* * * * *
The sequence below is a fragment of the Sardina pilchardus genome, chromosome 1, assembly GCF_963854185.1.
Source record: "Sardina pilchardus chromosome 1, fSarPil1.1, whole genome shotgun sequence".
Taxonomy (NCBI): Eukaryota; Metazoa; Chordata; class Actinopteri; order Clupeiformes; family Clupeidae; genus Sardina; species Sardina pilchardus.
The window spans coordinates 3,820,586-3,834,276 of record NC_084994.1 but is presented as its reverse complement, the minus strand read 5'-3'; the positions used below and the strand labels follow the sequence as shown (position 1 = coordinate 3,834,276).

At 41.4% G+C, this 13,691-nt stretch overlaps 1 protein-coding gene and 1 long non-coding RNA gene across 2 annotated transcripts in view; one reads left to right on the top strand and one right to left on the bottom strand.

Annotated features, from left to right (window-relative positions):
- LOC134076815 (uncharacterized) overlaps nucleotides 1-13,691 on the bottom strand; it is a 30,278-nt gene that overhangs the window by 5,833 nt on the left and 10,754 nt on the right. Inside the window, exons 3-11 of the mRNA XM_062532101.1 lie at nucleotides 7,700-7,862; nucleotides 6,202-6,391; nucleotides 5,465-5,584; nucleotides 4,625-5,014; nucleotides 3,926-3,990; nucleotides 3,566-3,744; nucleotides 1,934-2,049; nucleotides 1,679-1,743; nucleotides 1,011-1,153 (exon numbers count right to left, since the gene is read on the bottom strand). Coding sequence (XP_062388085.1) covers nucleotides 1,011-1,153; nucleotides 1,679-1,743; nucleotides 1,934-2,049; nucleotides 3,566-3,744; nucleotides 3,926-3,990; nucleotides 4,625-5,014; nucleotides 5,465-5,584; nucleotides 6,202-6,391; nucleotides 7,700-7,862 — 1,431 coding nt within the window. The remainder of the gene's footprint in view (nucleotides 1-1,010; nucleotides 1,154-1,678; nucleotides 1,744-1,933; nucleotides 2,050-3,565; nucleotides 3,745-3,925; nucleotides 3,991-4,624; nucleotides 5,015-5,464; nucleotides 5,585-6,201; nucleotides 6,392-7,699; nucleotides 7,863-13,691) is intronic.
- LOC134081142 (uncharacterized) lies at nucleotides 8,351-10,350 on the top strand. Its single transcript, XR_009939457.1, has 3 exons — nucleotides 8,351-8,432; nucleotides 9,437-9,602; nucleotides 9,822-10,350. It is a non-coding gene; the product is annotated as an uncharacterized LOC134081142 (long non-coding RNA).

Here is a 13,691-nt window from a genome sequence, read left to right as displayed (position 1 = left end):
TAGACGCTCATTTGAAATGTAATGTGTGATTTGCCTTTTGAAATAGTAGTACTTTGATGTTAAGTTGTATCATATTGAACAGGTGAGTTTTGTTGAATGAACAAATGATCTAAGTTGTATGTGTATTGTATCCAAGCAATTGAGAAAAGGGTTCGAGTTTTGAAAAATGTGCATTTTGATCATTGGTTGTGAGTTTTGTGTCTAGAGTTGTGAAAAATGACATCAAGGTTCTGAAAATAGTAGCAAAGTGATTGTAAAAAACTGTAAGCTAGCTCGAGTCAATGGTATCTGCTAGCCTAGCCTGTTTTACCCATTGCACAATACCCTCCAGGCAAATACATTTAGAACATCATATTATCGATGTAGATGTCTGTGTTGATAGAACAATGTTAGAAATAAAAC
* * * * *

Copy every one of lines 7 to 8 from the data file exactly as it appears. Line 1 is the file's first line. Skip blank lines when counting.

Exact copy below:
- LOC134076815 (uncharacterized) overlaps nucleotides 1-13,691 on the bottom strand; it is a 30,278-nt gene that overhangs the window by 5,833 nt on the left and 10,754 nt on the right. Inside the window, exons 3-11 of the mRNA XM_062532101.1 lie at nucleotides 7,700-7,862; nucleotides 6,202-6,391; nucleotides 5,465-5,584; nucleotides 4,625-5,014; nucleotides 3,926-3,990; nucleotides 3,566-3,744; nucleotides 1,934-2,049; nucleotides 1,679-1,743; nucleotides 1,011-1,153 (exon numbers count right to left, since the gene is read on the bottom strand). Coding sequence (XP_062388085.1) covers nucleotides 1,011-1,153; nucleotides 1,679-1,743; nucleotides 1,934-2,049; nucleotides 3,566-3,744; nucleotides 3,926-3,990; nucleotides 4,625-5,014; nucleotides 5,465-5,584; nucleotides 6,202-6,391; nucleotides 7,700-7,862 — 1,431 coding nt within the window. The remainder of the gene's footprint in view (nucleotides 1-1,010; nucleotides 1,154-1,678; nucleotides 1,744-1,933; nucleotides 2,050-3,565; nucleotides 3,745-3,925; nucleotides 3,991-4,624; nucleotides 5,015-5,464; nucleotides 5,585-6,201; nucleotides 6,392-7,699; nucleotides 7,863-13,691) is intronic.
- LOC134081142 (uncharacterized) lies at nucleotides 8,351-10,350 on the top strand. Its single transcript, XR_009939457.1, has 3 exons — nucleotides 8,351-8,432; nucleotides 9,437-9,602; nucleotides 9,822-10,350. It is a non-coding gene; the product is annotated as an uncharacterized LOC134081142 (long non-coding RNA).